Data: COVID-19 breakthrough cases affect fewer than 1% of fully vaccinated Michiganders
LANSING, Mich. (WJRT) - Fewer than 25,000 of the 5.1 million people in Michigan who are fully vaccinated for COVID-19 have experienced breakthrough cases, according to data from the University of Michigan.
About 5.4% of total COVID-19 illnesses in Michigan since Jan. 1 involve fully vaccinated people. Just over 0.05% of people who are fully vaccinated across the state have tested positive for the illness more than two weeks after their final dose of vaccine this year.
Breakthrough COVID-19 hospitalizations and deaths among fully vaccinated Michiganders are even more rare.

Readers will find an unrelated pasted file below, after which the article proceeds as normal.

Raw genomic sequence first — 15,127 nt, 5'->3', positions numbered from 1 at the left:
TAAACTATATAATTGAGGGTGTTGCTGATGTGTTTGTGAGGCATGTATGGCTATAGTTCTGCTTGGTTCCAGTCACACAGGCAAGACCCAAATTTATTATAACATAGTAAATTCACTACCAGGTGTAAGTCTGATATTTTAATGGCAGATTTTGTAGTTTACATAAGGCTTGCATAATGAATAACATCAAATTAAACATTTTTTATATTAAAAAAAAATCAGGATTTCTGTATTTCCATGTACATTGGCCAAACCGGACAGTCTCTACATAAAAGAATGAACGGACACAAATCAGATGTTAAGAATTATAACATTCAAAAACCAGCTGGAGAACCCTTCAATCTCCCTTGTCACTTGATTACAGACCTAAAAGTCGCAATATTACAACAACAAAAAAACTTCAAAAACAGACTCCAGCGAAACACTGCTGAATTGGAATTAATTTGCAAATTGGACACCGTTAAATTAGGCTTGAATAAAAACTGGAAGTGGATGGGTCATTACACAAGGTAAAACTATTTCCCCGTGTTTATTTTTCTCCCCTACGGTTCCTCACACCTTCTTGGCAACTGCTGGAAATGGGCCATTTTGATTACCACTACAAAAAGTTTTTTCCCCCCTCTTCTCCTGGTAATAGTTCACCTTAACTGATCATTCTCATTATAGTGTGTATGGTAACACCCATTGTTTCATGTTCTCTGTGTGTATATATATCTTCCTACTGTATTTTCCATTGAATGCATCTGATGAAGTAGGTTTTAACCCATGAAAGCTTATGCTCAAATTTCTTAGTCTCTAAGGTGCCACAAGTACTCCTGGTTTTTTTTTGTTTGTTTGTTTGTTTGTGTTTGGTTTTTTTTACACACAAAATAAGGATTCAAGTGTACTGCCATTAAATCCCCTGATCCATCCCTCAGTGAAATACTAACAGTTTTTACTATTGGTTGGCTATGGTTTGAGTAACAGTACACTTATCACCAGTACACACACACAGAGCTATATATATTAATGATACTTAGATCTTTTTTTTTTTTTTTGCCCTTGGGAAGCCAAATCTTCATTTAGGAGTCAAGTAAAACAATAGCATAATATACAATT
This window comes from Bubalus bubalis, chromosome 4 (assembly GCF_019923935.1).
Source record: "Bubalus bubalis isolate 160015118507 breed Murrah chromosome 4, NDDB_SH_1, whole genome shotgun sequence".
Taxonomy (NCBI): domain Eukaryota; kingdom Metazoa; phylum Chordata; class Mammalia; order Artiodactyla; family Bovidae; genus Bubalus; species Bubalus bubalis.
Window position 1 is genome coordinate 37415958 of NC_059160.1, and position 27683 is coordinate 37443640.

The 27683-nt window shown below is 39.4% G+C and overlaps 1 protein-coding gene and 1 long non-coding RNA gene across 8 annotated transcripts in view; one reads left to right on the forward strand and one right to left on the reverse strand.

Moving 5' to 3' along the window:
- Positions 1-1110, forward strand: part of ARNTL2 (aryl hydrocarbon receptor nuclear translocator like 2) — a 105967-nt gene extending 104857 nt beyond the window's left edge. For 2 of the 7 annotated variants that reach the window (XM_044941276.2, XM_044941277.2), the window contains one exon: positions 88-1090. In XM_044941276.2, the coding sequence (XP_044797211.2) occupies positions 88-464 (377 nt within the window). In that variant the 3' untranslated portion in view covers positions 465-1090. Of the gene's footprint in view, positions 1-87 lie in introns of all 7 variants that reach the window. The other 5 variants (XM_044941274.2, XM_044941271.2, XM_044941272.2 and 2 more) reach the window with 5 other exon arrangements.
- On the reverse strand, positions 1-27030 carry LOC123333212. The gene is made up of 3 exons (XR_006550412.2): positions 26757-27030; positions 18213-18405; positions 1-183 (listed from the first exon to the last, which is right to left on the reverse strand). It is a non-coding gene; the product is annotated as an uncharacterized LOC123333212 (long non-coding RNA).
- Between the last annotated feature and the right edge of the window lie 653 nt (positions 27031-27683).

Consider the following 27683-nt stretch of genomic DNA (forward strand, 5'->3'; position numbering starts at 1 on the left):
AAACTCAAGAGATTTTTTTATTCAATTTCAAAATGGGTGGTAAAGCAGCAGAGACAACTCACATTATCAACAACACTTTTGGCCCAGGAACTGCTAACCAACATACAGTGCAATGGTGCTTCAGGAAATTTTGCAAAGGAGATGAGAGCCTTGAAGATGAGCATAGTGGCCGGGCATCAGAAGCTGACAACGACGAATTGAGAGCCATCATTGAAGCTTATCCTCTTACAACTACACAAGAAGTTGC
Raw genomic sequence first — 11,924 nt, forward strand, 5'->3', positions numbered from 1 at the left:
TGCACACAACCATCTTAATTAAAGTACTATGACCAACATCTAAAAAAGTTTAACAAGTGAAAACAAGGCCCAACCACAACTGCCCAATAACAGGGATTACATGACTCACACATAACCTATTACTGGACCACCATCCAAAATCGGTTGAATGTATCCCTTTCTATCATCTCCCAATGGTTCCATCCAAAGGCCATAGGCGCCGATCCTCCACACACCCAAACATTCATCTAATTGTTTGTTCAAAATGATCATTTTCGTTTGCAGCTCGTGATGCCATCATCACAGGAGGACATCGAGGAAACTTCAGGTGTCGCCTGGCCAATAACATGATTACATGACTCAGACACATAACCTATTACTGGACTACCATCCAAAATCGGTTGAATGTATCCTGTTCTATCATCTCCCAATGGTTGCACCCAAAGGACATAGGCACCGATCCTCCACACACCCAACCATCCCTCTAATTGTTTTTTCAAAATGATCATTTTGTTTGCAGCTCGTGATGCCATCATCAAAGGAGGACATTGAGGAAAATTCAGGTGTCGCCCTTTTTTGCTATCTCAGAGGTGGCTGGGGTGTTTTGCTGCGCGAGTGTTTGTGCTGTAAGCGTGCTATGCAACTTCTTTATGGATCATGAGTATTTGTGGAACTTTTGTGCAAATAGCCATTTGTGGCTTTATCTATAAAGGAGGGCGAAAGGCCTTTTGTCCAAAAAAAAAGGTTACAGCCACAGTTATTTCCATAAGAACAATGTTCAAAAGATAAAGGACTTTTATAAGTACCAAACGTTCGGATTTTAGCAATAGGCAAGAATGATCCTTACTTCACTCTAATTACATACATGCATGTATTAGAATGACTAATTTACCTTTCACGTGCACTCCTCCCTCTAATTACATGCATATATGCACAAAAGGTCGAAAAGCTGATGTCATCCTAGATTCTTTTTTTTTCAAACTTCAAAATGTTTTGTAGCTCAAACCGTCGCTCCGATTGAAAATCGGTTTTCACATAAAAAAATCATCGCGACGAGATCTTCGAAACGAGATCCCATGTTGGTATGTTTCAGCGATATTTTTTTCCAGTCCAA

The University of Michigan data show that only 1,043 of the 13,252 people hospitalized with a COVID-19 illness since Jan. 1 were fully vaccinated. That represents only 7.9% of hospitalizations and involve just 0.022% of people who were fully vaccinated across the state.
Only 330 of the 5,314 people who died of COVID-19 this year were fully vaccinated, according to University of Michigan data. That represents only 6.2% of deaths and 0.007% of people in Michigan who were fully vaccinated.
University of Michigan researchers say breakthrough COVID-19 cases are expected, because the effective rate of the three vaccines being dispensed in the U.S. are less than 100% effective. The Pfizer and Moderna vaccines are over 90% effective while the Johnson & Johnson vaccine is over 65% effective.
New COVID-19 variants that emerge may affect how will vaccines are able to prevent illnesses, according to the Centers for Disease Control and Prevention.
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